A Shiba Inu cafe

A Shiba Inu cafe recently opened up in Beijing and is extremely popular with Chinese youth. A Shiba is a Japanese dog and in the cafe people can have a drink, chat with each other and of course play with the cute dogs. Apparently, it gets especially crowded in the weekends. I was there on a weekday (not inside though), looking into the store, with a Chinese GenZ (Generation Z) who was showing and telling me about new things happening now in Beijing. You can sign-up outside for a time-slot of 40 minutes.  The entrance fee will give you entry into the store, experience with the dog and a drink.

A Shiba Inu café is something new in China. Cat cafes have already been there for several years and originally started in Taiwan. These cafes are really attractive for young and busy people in China who can’t have a pet at home.

 

Check out these selection of articles if you are interested to learn more about this topic:

 

1. Singles feel love during Chinese Valentine’s Day at dog cafe

China Daily

Singles can feel love and warmth and enjoy a relaxing time with cute dogs at a Shiba Inu café featuring the Japanese breed in Beijing during Qixi, or Chinese Valentine’s Day, on Wednesday. Single people in China often mock themselves as “single dogs” and feel lonely during Qixi. However, at the Shiba Inu café there are a lot of cute dogs who’d love to be petted and hugged, so it’s a wonderful place to spend the special day.

https://www.chinadaily.com.cn/a/201908/07/WS5d4a721da310cf3e35564668_1.html

2. Beijing’s first Shiba Inu dog cafe is a crowd pleaser

South China Morning Post

Zhao Songxue adopted a Shiba Inu dog while studying in Japan and when she returned to China she opened the first Shiba Inu cafe in Beijing. Customers can order desserts and drinks while playing with Shiba dogs. After its opening in May 2019, the small establishment became a hit on social media and is now a popular spot in the capital.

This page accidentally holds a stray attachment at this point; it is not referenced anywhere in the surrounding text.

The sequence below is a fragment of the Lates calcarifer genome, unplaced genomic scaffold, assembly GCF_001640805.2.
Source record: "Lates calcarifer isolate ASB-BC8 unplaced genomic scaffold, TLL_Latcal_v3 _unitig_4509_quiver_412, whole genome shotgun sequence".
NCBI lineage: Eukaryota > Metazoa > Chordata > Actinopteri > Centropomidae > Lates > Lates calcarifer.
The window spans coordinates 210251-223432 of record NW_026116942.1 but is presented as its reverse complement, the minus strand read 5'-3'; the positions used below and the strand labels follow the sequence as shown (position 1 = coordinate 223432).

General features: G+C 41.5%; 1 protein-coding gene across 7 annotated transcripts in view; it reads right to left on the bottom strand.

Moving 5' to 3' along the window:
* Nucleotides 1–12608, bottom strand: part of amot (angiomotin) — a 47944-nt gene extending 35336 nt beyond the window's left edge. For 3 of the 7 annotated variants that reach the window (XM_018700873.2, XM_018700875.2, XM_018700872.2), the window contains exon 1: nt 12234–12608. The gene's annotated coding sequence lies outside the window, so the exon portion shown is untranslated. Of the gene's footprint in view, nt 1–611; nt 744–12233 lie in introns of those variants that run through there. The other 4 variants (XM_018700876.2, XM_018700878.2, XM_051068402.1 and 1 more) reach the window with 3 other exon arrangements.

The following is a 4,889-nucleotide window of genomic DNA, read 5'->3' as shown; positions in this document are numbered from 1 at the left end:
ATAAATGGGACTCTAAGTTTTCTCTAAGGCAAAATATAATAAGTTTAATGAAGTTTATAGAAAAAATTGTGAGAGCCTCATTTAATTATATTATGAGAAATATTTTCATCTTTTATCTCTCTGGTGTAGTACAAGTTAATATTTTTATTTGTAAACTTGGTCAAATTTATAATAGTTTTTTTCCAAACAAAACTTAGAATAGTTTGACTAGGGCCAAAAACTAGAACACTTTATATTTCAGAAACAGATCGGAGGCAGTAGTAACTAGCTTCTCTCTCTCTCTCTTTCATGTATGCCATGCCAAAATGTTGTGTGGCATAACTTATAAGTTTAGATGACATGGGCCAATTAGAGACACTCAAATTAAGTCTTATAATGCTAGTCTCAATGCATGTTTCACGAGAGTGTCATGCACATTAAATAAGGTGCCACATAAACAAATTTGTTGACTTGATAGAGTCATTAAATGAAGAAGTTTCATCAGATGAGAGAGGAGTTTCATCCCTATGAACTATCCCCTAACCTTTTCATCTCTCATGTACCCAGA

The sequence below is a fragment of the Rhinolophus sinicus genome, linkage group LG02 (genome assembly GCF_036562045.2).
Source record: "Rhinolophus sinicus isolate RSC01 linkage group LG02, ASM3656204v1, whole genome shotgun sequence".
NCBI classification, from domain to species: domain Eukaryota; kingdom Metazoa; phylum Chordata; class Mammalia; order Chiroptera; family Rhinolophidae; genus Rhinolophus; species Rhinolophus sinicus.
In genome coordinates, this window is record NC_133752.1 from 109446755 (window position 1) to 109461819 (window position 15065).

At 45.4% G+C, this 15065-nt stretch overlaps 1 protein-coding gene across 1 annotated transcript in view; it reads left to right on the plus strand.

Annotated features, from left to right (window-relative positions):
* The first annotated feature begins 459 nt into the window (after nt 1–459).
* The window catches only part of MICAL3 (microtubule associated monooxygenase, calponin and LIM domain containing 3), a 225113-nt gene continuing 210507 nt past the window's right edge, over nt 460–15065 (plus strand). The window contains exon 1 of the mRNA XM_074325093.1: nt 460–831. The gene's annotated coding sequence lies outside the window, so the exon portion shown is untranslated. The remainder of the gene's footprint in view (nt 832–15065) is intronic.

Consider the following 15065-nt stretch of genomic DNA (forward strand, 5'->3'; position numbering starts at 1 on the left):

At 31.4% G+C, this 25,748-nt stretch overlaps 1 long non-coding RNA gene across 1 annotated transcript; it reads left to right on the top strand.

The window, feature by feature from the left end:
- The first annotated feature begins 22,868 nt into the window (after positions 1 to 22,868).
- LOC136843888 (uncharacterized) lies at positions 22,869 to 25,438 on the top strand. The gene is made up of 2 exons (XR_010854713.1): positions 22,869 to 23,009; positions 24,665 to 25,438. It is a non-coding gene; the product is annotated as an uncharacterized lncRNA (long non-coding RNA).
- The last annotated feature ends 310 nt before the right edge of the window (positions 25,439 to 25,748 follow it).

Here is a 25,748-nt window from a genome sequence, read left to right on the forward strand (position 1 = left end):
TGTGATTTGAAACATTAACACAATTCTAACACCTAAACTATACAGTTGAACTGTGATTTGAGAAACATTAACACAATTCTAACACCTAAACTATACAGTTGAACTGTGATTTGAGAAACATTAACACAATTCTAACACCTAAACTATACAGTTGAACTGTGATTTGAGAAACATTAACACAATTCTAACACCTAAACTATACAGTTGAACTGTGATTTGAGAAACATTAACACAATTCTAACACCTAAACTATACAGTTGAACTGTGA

Video:

https://www.scmp.com/video/scmp-originals/3017862/beijings-first-shiba-inu-dog-cafe-crowd-pleaser

Chinese millennials are less and less interested in following Chinese KOLs

The term KOL stands for Key Opinion Leader. KOLs are used by many brands in their campaigns in an effort to reach a bigger audience within a particular segmentation. Chinese consumers used to drift to KOLS to find some authenticity from the traditional approach of digital advertising. The success of a KOL is based on their personality, and how they come across depends on their power to pull in the audience and create a loyal following. KOLs generally have loyal followers and produce quality content on social media.  Most KOLs take in between 20,000 and 40,000 yuan a month. They work regularly in the office, at home, or even in the great outdoors.

 

Brands’ overreliance on KOLs

Brands are promised to gain more followers, brand awareness and visibility among their target audience. But reducing KOL marketing to must-haves for any advertising purposes has lost its value. When I talked to Chinese millennials in Beijing and Shanghai about this topic, already almost two years ago, a change of view towards KOL’s was already occurring. Three important insights emerged that are getting more cultural traction in 2019:

 

  1. KOL’s work for so many different brands or change their contract with brands so frequently that credibility gets lost.
  2. There is a limit of KOLs any Chinese millennial is willing to follow and they get tired of all the commercial posts they face on their timeline.